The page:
If there's any justice in this world, then Constance McMillen's name and her story of fierce heroism will be celebrated in the annals of the human rights movement in this country.
The 18-year-old senior at Itawamba Agricultural High School in Fulton, Miss., made national headlines last month when her fight with the Itawamba County School District gained significant media traction. McMillen wanted to bring her girlfriend to the high school prom on April 2, but after contacting the school's vice principal last December in hopes of receiving approval, he told her she was not allowed to do so.
But McMillen was persistent. Though a memo was circulated around her school in early February that said same-sex dates would not be allowed to attend the prom, she approached school officials again. They told her there would be strict conditions if she were to go: she couldn't attend with her girlfriend, she couldn't wear a tuxedo (the twisted logic of the school officials was that a guy wouldn't be allowed to wear a dress) and if she and/or her girlfriend made any other students "uncomfortable," they could be thrown out.
On March 2, the American Civil Liberties Union and the Mississippi Safe Schools Coalition wrote a letter to the school district demanding that they allow McMillen to attend the prom with her girlfriend, and that she be allowed to wear a tuxedo. Shortly after receiving the letter, the school district announced that they were canceling the prom altogether. On March 11, the ACLU filed a lawsuit against the high school and issued a statement
which said, in part,
"'Itawamba school officials are trying to turn Constance into the villain who called the whole thing off, and that just isn't what happened. She's fighting for everyone to be able to enjoy the prom,' said Kristy Bennett, legal director of the ACLU of Mississippi. "The government, and that includes public schools, can't censor someone's free expression just because some other person might not like it.' "
McMillen soon took her story on the road. On March 19, she was on the "Ellen DeGeneres Show" discussing her experience. She spoke about how some of her friends were supportive of her, but that most of her peers blamed her for the prom being cancelled. A particularly poignant moment was when her supportive father, who was in the audience, talked about the high school becoming a "hostile environment" for McMillen, and that he had made clear to school officials that it was their responsibility to keep her safe.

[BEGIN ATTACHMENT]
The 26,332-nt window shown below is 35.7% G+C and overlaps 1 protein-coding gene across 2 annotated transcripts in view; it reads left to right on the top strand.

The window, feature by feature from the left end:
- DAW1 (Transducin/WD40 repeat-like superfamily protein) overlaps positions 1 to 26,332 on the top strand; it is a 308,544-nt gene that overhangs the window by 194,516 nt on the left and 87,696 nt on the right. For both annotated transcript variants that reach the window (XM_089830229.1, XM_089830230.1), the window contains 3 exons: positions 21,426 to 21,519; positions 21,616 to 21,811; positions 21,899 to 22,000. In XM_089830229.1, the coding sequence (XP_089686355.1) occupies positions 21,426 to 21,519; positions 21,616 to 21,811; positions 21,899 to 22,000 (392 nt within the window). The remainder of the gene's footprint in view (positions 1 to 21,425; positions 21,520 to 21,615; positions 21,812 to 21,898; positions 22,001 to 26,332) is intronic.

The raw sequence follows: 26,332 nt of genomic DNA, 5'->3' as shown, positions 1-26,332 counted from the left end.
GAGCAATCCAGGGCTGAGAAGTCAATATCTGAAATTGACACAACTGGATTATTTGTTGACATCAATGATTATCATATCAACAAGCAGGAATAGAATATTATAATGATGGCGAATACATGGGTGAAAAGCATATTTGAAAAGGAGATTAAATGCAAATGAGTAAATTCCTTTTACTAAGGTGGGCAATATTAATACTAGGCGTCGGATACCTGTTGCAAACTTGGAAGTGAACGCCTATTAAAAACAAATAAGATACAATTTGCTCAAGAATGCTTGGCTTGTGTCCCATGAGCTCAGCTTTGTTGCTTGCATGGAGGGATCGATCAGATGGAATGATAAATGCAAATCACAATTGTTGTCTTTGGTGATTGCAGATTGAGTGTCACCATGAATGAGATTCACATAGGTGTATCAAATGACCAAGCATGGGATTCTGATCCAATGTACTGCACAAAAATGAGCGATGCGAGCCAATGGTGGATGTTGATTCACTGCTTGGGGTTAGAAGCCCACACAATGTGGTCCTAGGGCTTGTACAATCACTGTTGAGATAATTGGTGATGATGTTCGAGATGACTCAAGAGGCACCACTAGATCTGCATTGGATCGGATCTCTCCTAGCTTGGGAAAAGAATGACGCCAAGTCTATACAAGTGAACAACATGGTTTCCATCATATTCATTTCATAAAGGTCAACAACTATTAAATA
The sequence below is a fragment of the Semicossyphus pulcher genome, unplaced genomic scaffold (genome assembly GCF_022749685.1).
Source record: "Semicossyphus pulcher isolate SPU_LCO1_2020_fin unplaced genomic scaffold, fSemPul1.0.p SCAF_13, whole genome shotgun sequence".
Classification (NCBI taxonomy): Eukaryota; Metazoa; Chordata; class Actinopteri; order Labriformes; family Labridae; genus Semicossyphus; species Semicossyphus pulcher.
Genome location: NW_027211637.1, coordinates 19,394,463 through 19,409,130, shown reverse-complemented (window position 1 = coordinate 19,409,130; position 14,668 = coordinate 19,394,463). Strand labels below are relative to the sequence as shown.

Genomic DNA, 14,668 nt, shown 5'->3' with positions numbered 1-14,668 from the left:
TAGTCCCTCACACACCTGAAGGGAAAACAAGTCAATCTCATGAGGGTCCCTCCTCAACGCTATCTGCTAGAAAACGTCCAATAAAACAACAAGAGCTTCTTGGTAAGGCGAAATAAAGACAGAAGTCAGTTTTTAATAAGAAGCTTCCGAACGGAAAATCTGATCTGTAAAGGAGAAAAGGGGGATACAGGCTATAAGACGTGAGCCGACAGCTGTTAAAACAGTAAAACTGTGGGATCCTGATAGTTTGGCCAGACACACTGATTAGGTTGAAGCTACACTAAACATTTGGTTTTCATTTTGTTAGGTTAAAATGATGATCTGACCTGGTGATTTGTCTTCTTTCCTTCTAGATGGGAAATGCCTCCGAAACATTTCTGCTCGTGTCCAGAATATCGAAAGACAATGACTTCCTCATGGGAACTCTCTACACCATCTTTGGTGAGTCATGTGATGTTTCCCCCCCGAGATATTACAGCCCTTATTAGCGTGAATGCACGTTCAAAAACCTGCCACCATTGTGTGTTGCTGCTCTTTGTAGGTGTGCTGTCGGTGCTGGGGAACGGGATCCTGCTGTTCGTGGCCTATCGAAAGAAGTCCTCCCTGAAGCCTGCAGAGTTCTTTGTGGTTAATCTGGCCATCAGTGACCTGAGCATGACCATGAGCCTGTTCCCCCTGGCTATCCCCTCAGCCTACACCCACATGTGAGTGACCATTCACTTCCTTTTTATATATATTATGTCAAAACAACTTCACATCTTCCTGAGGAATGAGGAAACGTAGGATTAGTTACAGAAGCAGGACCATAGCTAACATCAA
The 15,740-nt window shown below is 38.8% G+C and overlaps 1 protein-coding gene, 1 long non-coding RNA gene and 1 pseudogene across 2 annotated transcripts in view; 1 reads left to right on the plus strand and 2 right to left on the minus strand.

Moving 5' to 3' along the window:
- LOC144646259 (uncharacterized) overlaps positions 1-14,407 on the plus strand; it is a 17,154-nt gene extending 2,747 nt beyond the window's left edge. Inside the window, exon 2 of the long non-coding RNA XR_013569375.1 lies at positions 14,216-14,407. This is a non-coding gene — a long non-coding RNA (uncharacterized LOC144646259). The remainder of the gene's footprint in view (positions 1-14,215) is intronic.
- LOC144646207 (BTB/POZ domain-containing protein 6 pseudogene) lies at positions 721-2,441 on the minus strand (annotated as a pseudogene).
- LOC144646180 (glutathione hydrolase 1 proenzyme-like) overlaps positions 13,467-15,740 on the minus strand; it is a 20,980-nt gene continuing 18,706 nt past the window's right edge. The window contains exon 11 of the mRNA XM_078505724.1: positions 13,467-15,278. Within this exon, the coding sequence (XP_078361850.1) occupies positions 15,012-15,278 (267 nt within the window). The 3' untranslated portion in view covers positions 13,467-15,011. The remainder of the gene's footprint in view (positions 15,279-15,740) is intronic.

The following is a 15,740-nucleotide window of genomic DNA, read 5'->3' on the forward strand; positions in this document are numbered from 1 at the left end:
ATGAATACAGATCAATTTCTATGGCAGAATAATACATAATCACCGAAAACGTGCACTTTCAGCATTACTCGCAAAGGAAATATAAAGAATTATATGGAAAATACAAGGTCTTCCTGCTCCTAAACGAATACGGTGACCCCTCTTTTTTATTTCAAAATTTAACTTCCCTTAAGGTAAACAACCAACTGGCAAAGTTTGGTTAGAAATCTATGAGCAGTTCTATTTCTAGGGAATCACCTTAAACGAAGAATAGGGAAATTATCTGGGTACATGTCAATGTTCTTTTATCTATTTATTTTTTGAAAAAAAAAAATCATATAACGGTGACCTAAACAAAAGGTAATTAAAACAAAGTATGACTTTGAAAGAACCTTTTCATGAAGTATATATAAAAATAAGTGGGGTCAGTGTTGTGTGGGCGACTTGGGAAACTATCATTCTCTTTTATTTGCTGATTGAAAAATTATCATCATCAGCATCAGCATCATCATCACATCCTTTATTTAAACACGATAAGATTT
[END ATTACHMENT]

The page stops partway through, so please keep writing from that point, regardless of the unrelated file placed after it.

On March 23, a Mississippi federal court ruled that the school officials violated McMillen's First Amendment rights. The court did not force the school to re-schedule the prom due to "assurances that an alternative 'private' prom being planned by parents would be open to all students," according to the ACLU.
But McMillen never ended up attending this parent-organized prom because, she told The Advocate
, she "was never invited and organizers made it very difficult for her to find information on the time and location." She and her date were told to go to a country club for the event, which they did -- only to find to her school principal and teachers chaperoning a "dance" attended by about seven people.
She told The Advocate that of the students in attendance, two had learning difficulties. "They had the time of their lives . . .That's the one good thing that come out of this, [these kids] didn't have to worry about people making fun of them [at their prom]," she said.
It's worth pointing out that discrimination comes in many forms, and McMillen has lots of company in this area. The practice of discriminatory proms at public schools, though unconstitutional, is still very much a reality. Much like the Itawamba County school board's decision to allow parents to plan and host a private prom, other schools in the South can get away with these segregated events by allowing them to be sponsored by parents or small businesses. The Christian Science Monitor reports
that acceptance of same-sex prom dates is growing in the South, but if this anecdote originating from another high school in Mississippi is any indication, comprehensive equality and inclusiveness is still a goal unmet:
"For instance, Charleston High School in Mississippi held its first racially integrated prom just two years ago. The event came about only after the school accepted actor and Charleston native Morgan Freeman's offer to pay for the senior prom. His only condition: That both blacks and white could attend. Some whites, however, still held their own 'white only' prom."
(That's right: a Hollywood superstar had to essentially bribe this high school in order for it to hold an interracial prom. What's equally upsetting is that, according to NPR
, Freeman had been offering to pay for this integrated prom since 1997.)
Thanks to McMillen, the ugly tradition of segregated proms and reinforcement of homophobic attitudes has been brought out of the shadows. Though McMillen was still ultimately discriminated against since she wasn't able to attend the same prom as everyone else, there is still so much value to be found within her story -- the public has an opportunity to recognize that inequities and prejudices are still reinforced by school officials across the country. McMillen's brave decision to speak up -- even when her voice shakes -- has opened an important dialogue.
There is a good note to end on: McMillen will be donning her tuxedo after all, when she attends the second-annual "Second Chance Prom"
hosted by the Mississippi Safe Schools Coalition in Tupelo, Miss. Upon learning of McMillen's "fake-prom" ordeal, the Grammy-winning band Green Day, the singer/performer Lance Bass, and celebrity chef Cat Cora have signed up as co-sponsors
for the event. All Mississippi youth are invited, including students from McMillen's high school.